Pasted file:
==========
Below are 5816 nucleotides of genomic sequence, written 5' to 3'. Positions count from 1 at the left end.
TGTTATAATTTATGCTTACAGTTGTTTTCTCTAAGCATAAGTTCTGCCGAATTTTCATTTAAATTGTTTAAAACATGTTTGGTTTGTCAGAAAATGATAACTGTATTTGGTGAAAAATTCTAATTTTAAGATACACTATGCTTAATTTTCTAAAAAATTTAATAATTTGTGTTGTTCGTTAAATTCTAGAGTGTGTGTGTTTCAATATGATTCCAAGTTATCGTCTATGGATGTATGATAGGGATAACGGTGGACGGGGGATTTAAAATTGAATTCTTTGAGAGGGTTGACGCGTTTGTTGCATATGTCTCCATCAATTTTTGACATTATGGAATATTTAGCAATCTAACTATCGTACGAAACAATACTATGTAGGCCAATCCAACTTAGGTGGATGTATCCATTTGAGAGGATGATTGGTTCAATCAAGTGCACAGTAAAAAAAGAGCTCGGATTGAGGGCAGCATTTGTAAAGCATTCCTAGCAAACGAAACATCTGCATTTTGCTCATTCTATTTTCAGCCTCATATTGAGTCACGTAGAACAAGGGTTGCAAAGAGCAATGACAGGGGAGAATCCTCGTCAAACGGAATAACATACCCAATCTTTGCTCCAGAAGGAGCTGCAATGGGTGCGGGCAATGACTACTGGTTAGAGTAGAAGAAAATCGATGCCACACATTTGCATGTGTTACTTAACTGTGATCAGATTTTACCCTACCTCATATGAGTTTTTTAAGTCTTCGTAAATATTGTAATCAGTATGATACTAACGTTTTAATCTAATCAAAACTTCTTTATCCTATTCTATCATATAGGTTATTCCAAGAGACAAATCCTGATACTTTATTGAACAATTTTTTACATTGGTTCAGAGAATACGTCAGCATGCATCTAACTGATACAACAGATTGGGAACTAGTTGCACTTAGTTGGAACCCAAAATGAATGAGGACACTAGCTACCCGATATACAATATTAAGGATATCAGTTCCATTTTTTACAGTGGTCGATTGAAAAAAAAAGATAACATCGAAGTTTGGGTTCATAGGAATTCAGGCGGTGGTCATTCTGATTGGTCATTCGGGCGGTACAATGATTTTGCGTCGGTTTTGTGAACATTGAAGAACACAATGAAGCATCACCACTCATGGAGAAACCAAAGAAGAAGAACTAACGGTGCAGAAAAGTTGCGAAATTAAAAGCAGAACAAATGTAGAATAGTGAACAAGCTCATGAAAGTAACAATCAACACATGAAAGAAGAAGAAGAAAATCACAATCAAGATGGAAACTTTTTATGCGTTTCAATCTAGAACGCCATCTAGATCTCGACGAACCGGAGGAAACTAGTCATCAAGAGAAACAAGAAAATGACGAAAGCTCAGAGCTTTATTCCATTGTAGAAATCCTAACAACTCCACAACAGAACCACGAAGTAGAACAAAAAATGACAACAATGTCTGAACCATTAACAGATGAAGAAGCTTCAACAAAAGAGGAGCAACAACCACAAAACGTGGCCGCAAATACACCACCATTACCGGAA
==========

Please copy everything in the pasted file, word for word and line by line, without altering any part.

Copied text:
Below are 5816 nucleotides of genomic sequence, written 5' to 3'. Positions count from 1 at the left end.
TGTTATAATTTATGCTTACAGTTGTTTTCTCTAAGCATAAGTTCTGCCGAATTTTCATTTAAATTGTTTAAAACATGTTTGGTTTGTCAGAAAATGATAACTGTATTTGGTGAAAAATTCTAATTTTAAGATACACTATGCTTAATTTTCTAAAAAATTTAATAATTTGTGTTGTTCGTTAAATTCTAGAGTGTGTGTGTTTCAATATGATTCCAAGTTATCGTCTATGGATGTATGATAGGGATAACGGTGGACGGGGGATTTAAAATTGAATTCTTTGAGAGGGTTGACGCGTTTGTTGCATATGTCTCCATCAATTTTTGACATTATGGAATATTTAGCAATCTAACTATCGTACGAAACAATACTATGTAGGCCAATCCAACTTAGGTGGATGTATCCATTTGAGAGGATGATTGGTTCAATCAAGTGCACAGTAAAAAAAGAGCTCGGATTGAGGGCAGCATTTGTAAAGCATTCCTAGCAAACGAAACATCTGCATTTTGCTCATTCTATTTTCAGCCTCATATTGAGTCACGTAGAACAAGGGTTGCAAAGAGCAATGACAGGGGAGAATCCTCGTCAAACGGAATAACATACCCAATCTTTGCTCCAGAAGGAGCTGCAATGGGTGCGGGCAATGACTACTGGTTAGAGTAGAAGAAAATCGATGCCACACATTTGCATGTGTTACTTAACTGTGATCAGATTTTACCCTACCTCATATGAGTTTTTTAAGTCTTCGTAAATATTGTAATCAGTATGATACTAACGTTTTAATCTAATCAAAACTTCTTTATCCTATTCTATCATATAGGTTATTCCAAGAGACAAATCCTGATACTTTATTGAACAATTTTTTACATTGGTTCAGAGAATACGTCAGCATGCATCTAACTGATACAACAGATTGGGAACTAGTTGCACTTAGTTGGAACCCAAAATGAATGAGGACACTAGCTACCCGATATACAATATTAAGGATATCAGTTCCATTTTTTACAGTGGTCGATTGAAAAAAAAAGATAACATCGAAGTTTGGGTTCATAGGAATTCAGGCGGTGGTCATTCTGATTGGTCATTCGGGCGGTACAATGATTTTGCGTCGGTTTTGTGAACATTGAAGAACACAATGAAGCATCACCACTCATGGAGAAACCAAAGAAGAAGAACTAACGGTGCAGAAAAGTTGCGAAATTAAAAGCAGAACAAATGTAGAATAGTGAACAAGCTCATGAAAGTAACAATCAACACATGAAAGAAGAAGAAGAAAATCACAATCAAGATGGAAACTTTTTATGCGTTTCAATCTAGAACGCCATCTAGATCTCGACGAACCGGAGGAAACTAGTCATCAAGAGAAACAAGAAAATGACGAAAGCTCAGAGCTTTATTCCATTGTAGAAATCCTAACAACTCCACAACAGAACCACGAAGTAGAACAAAAAATGACAACAATGTCTGAACCATTAACAGATGAAGAAGCTTCAACAAAAGAGGAGCAACAACCACAAAACGTGGCCGCAAATACACCACCATTACCGGAA